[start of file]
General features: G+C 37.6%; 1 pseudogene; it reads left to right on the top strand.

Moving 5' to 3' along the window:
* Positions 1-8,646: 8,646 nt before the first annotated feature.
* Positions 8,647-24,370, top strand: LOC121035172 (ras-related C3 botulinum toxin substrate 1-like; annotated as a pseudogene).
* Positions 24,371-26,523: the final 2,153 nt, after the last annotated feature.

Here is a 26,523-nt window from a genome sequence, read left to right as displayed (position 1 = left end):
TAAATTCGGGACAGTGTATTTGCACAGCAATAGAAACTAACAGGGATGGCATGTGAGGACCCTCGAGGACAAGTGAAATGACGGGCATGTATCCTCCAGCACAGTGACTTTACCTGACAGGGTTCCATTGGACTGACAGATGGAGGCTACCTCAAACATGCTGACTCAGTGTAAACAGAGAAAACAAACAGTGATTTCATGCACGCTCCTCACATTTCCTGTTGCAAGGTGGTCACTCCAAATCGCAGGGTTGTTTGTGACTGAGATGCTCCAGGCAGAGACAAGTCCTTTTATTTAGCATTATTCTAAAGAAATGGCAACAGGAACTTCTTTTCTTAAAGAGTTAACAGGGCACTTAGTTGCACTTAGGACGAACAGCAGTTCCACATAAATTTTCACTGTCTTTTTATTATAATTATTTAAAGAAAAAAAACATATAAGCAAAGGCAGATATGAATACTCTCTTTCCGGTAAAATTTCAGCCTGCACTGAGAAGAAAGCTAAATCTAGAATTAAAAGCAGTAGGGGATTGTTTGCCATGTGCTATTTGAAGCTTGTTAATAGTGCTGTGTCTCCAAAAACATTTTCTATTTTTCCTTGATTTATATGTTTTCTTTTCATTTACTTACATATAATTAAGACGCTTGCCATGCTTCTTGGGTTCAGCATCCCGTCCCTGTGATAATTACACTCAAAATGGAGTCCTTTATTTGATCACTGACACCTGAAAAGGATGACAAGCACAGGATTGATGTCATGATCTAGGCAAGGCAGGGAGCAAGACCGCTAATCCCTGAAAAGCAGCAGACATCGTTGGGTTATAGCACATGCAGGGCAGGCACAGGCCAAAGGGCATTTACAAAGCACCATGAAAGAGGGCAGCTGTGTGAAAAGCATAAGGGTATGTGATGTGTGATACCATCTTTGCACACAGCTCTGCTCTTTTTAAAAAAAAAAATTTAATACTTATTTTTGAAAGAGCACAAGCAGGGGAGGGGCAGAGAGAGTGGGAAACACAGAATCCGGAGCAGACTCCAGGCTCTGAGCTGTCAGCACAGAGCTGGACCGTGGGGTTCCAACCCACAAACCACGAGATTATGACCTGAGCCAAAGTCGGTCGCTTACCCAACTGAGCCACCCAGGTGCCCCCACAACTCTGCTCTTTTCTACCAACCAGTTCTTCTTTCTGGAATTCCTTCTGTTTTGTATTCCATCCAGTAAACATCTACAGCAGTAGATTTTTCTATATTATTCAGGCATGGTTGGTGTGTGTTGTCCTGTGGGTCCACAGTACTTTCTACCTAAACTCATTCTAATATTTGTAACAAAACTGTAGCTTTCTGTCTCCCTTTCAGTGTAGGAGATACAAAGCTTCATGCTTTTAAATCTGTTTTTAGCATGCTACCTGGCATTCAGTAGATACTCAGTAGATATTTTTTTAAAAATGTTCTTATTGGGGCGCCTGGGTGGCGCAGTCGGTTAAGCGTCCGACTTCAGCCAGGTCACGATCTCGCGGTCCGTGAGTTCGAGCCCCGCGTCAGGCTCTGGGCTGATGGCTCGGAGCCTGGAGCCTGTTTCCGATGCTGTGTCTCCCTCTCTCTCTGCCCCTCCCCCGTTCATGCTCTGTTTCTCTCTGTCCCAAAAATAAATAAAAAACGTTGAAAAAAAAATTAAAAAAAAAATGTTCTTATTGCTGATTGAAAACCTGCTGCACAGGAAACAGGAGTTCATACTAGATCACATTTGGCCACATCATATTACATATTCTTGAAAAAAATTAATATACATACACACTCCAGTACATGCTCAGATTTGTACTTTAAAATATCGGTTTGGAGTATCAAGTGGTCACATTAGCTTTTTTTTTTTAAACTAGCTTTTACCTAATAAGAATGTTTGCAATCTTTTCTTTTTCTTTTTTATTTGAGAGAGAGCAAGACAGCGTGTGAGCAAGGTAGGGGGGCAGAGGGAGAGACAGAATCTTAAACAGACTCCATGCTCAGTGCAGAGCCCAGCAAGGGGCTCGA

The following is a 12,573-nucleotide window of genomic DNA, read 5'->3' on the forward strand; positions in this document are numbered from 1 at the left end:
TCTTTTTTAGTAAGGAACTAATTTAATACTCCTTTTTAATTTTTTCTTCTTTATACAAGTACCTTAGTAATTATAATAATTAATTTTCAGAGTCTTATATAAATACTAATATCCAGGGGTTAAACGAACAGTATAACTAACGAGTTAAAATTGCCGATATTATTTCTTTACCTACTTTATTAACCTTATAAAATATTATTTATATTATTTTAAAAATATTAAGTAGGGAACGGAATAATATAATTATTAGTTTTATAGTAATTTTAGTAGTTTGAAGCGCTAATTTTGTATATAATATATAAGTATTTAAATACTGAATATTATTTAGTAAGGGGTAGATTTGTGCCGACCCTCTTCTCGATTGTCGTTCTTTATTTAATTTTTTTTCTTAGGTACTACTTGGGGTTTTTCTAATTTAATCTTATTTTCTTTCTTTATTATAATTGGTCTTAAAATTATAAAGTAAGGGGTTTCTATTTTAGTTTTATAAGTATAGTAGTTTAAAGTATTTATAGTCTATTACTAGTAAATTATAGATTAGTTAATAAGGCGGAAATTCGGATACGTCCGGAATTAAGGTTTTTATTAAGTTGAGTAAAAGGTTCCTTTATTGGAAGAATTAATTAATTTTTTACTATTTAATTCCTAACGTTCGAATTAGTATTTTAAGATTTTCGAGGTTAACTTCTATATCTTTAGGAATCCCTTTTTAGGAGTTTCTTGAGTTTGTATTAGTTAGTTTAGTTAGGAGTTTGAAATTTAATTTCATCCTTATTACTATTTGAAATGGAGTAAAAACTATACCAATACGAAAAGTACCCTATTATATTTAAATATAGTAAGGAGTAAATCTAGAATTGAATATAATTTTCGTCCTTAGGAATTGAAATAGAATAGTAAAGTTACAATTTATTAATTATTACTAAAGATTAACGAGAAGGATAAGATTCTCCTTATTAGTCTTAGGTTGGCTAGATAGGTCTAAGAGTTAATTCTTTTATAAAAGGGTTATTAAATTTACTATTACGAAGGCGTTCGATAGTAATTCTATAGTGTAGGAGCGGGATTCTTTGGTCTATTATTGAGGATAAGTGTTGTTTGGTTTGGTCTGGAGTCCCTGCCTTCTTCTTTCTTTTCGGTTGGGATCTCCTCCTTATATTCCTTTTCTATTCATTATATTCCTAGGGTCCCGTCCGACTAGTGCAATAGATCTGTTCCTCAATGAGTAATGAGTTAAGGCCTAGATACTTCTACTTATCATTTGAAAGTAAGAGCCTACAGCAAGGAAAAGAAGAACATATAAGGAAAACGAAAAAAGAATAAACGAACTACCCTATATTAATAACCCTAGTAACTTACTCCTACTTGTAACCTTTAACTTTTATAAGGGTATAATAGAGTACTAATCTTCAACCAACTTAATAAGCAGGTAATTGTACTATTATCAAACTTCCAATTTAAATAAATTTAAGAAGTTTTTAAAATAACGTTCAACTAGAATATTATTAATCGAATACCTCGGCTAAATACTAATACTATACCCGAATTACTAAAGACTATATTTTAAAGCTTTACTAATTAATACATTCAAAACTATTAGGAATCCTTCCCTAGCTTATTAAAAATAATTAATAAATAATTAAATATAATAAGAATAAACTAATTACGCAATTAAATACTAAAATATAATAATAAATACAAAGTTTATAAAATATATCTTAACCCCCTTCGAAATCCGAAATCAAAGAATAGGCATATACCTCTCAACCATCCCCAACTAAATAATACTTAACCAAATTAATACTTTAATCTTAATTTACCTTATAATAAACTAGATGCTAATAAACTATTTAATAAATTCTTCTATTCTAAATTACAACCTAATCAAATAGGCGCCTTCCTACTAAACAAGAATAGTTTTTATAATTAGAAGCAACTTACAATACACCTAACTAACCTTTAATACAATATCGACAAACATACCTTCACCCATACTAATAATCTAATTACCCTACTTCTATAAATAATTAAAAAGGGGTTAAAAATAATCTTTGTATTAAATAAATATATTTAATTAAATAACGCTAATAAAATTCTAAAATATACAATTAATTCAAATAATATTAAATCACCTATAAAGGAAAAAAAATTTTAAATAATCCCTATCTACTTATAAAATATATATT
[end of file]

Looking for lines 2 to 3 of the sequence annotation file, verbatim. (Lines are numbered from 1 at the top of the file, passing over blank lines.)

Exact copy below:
Moving 5' to 3' along the window:
* Positions 1-8,646: 8,646 nt before the first annotated feature.